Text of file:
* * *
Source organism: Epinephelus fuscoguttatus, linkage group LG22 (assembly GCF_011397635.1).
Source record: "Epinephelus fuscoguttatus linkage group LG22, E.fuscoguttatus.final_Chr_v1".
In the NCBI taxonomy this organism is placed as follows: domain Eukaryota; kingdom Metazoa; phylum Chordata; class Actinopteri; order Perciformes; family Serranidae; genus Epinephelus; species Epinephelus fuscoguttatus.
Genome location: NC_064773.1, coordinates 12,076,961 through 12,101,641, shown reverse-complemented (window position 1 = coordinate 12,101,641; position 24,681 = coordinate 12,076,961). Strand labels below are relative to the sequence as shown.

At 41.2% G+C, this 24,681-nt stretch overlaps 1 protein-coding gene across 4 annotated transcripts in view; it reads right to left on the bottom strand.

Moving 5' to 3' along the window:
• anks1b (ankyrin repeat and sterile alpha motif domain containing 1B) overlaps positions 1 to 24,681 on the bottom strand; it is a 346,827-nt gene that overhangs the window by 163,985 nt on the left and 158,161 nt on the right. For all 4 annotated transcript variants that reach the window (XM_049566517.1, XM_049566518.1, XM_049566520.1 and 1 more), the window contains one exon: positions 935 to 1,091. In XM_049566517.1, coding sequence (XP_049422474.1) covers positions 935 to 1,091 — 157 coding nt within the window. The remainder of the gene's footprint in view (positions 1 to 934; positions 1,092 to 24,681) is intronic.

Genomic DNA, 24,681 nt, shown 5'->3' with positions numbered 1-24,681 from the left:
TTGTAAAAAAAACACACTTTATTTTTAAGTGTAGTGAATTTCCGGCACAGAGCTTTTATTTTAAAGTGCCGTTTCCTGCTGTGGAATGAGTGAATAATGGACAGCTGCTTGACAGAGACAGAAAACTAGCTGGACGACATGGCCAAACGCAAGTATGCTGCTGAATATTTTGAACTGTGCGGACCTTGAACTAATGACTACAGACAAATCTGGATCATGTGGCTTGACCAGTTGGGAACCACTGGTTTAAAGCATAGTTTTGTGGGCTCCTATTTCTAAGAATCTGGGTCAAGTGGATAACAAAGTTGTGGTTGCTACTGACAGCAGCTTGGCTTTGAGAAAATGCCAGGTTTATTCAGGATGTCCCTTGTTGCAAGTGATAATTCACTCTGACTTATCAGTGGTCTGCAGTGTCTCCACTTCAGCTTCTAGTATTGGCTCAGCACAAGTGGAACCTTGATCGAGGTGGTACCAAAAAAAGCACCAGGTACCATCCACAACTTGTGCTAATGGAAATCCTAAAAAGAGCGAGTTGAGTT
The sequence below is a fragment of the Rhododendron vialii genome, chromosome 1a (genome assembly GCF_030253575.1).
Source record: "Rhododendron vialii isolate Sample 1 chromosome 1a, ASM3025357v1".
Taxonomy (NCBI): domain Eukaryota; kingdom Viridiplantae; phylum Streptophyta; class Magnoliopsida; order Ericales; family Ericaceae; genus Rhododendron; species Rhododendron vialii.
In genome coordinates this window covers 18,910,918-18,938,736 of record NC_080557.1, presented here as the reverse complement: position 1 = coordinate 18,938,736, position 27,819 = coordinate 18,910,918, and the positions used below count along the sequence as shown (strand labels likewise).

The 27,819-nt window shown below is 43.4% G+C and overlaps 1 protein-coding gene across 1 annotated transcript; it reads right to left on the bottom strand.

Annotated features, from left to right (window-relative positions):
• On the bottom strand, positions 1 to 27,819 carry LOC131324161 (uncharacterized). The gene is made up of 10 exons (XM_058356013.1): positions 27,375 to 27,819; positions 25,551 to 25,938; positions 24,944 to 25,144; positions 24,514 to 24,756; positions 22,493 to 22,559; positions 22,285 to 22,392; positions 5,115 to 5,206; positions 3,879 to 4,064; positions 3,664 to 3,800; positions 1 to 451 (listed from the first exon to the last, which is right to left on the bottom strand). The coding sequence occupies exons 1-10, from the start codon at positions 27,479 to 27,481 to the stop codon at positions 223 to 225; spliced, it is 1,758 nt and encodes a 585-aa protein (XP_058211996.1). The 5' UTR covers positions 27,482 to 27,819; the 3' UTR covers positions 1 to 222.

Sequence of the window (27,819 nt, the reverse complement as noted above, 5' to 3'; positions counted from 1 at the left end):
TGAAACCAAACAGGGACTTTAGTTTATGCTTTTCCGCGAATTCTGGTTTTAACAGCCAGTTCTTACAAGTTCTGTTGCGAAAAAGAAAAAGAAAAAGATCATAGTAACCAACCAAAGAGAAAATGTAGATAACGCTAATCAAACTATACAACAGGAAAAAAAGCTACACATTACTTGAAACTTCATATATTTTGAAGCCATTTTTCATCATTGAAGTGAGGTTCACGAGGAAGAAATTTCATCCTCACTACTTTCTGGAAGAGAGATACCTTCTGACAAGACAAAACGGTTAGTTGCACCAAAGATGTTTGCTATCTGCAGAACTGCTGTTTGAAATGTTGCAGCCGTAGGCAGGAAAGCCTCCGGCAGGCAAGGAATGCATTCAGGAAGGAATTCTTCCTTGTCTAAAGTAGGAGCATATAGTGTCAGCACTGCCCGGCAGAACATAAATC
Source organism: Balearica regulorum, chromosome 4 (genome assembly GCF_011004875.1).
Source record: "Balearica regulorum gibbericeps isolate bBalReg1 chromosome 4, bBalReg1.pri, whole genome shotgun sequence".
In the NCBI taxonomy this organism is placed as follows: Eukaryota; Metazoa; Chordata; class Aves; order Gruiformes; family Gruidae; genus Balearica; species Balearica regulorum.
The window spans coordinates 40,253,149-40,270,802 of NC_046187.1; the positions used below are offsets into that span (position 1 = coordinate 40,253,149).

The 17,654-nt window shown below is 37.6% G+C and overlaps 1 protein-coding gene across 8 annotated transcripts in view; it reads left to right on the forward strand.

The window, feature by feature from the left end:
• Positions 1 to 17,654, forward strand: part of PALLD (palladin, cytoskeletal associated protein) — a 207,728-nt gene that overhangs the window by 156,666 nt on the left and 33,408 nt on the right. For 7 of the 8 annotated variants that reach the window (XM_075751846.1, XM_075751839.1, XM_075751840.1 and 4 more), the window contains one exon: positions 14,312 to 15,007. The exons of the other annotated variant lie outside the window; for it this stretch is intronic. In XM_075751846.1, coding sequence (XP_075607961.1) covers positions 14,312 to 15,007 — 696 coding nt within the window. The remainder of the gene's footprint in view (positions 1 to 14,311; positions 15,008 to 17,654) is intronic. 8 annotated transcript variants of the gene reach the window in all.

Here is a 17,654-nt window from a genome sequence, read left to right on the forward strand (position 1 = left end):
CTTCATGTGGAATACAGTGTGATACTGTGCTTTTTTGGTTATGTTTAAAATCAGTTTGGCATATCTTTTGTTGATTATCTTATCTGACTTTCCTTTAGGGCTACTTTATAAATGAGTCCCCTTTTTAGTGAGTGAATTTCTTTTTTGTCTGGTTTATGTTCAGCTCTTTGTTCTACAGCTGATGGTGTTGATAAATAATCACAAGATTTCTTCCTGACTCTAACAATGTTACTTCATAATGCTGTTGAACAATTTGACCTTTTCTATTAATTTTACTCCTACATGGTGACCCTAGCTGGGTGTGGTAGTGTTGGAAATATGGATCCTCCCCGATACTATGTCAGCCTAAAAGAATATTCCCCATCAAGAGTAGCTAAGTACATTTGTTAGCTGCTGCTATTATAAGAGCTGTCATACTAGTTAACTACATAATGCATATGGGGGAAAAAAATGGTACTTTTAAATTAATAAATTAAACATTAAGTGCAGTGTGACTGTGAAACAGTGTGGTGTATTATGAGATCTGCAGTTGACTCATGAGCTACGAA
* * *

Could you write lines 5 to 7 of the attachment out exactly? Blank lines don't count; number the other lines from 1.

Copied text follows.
At 41.2% G+C, this 24,681-nt stretch overlaps 1 protein-coding gene across 4 annotated transcripts in view; it reads right to left on the bottom strand.

Moving 5' to 3' along the window:
• anks1b (ankyrin repeat and sterile alpha motif domain containing 1B) overlaps positions 1 to 24,681 on the bottom strand; it is a 346,827-nt gene that overhangs the window by 163,985 nt on the left and 158,161 nt on the right. For all 4 annotated transcript variants that reach the window (XM_049566517.1, XM_049566518.1, XM_049566520.1 and 1 more), the window contains one exon: positions 935 to 1,091. In XM_049566517.1, coding sequence (XP_049422474.1) covers positions 935 to 1,091 — 157 coding nt within the window. The remainder of the gene's footprint in view (positions 1 to 934; positions 1,092 to 24,681) is intronic.